“Everyone in the lab has a particular background. I have experience with computer programming and bioinformatics. Our postdoctoral fellow Amanda Garcia has training as a geologist.Our newest lab member is focused on biochemistry,” Sephus said.
Astrobiology requires an interdisciplinary approach to scientific questions, Sephus said. That is one reason she was drawn to the field — it combined her love of molecular biology and astronomy in its research.
Sephus thinks of astrobiology like a puzzle where you can start to ask really amazing questions about life elsewhere in the universe, and even about how it developed closer to home, after you have combined all the different pieces from the technology of the space race to our own chemistry.
For Sephus, her research experiences have helped her contextualize and understand what she is learning in the classroom and has offered her a community of people who share her love of space and biology.
“The Kacar lab is like a family,” Sephus said.
Sephus recommends anyone interested in research talk with their professors and find a lab experience just as amazing as her own.
For Kacar, being a scientist not only means conducting research but also mentoring the next generation of scientists, like Sephus, and communicating science to teachers and the public.
“It is time for scientists to ask themselves: What can I do to change public opinion? How can I integrate what happens in my lab into high school classrooms and relate issues that affect humans day to day?” Kacar said.
In 2012, Kacar expanded her efforts by becoming a founder of SAGANet alongside four colleagues, which is an organization that created a website and platform for astrobiologists like herself to engage the public.
“Currently, SAGANet has over 2,000 members who actively use the platform to learn about astrobiology,” Kacar said.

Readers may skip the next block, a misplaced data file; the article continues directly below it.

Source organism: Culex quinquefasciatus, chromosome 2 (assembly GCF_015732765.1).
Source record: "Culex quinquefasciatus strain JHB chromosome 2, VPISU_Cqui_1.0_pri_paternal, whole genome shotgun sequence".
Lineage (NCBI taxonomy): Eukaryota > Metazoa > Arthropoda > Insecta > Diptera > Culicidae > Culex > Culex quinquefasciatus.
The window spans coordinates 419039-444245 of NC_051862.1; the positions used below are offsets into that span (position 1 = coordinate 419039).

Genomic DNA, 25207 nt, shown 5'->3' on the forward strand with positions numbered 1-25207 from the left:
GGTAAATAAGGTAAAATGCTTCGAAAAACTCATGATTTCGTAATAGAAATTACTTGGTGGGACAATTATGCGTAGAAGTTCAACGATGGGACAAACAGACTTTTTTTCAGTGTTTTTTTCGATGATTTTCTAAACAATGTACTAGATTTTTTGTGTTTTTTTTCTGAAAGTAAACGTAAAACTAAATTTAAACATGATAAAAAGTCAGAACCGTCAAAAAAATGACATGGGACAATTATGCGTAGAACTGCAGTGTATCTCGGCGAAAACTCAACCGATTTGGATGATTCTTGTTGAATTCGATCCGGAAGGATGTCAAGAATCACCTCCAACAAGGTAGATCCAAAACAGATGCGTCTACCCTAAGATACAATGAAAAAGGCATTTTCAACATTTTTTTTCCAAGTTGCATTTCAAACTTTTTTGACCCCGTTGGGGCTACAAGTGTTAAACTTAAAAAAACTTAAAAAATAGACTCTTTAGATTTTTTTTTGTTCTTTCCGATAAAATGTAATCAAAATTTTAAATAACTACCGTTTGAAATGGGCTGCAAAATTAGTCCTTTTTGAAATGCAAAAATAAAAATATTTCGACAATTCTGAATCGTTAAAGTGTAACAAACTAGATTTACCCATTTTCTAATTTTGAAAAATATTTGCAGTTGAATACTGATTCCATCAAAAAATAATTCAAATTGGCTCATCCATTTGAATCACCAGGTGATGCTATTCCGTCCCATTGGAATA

SAGANet has a web series with NASA called “Ask an Astrobiologist” as well as resources for high school science teachers to create astrobiology lessons for their classrooms and mentorship opportunities for up-and-coming students in the astrobiology field.
Even with her research and community outreach, Kacar said she is just getting started.
“I am very passionate about what I do, for me, this doesn’t even feel like work,” Kacar said.
Kacar will start teaching astrobiology seminars for graduate students and courses for undergraduates on ancient biology at the UA next year.
Kacar said she hopes to remain at UA and continue to expand her interdisciplinary research by reaching out to international partners and continuing to pursue scientific questions. In the years to come, Kacar hopes to look into Earth’s geological and fossil records to determine the environmental factors that drove the emergence of life on Earth and helped it flourish.
Kacar’s research and outreach were recognized earlier this year by NASA, who awarded her a prestigious early-career fellowship. As the search for life in space continues, Kacar will be searching for answers to life’s fundamental questions from her laboratory right here on Earth, at the UA.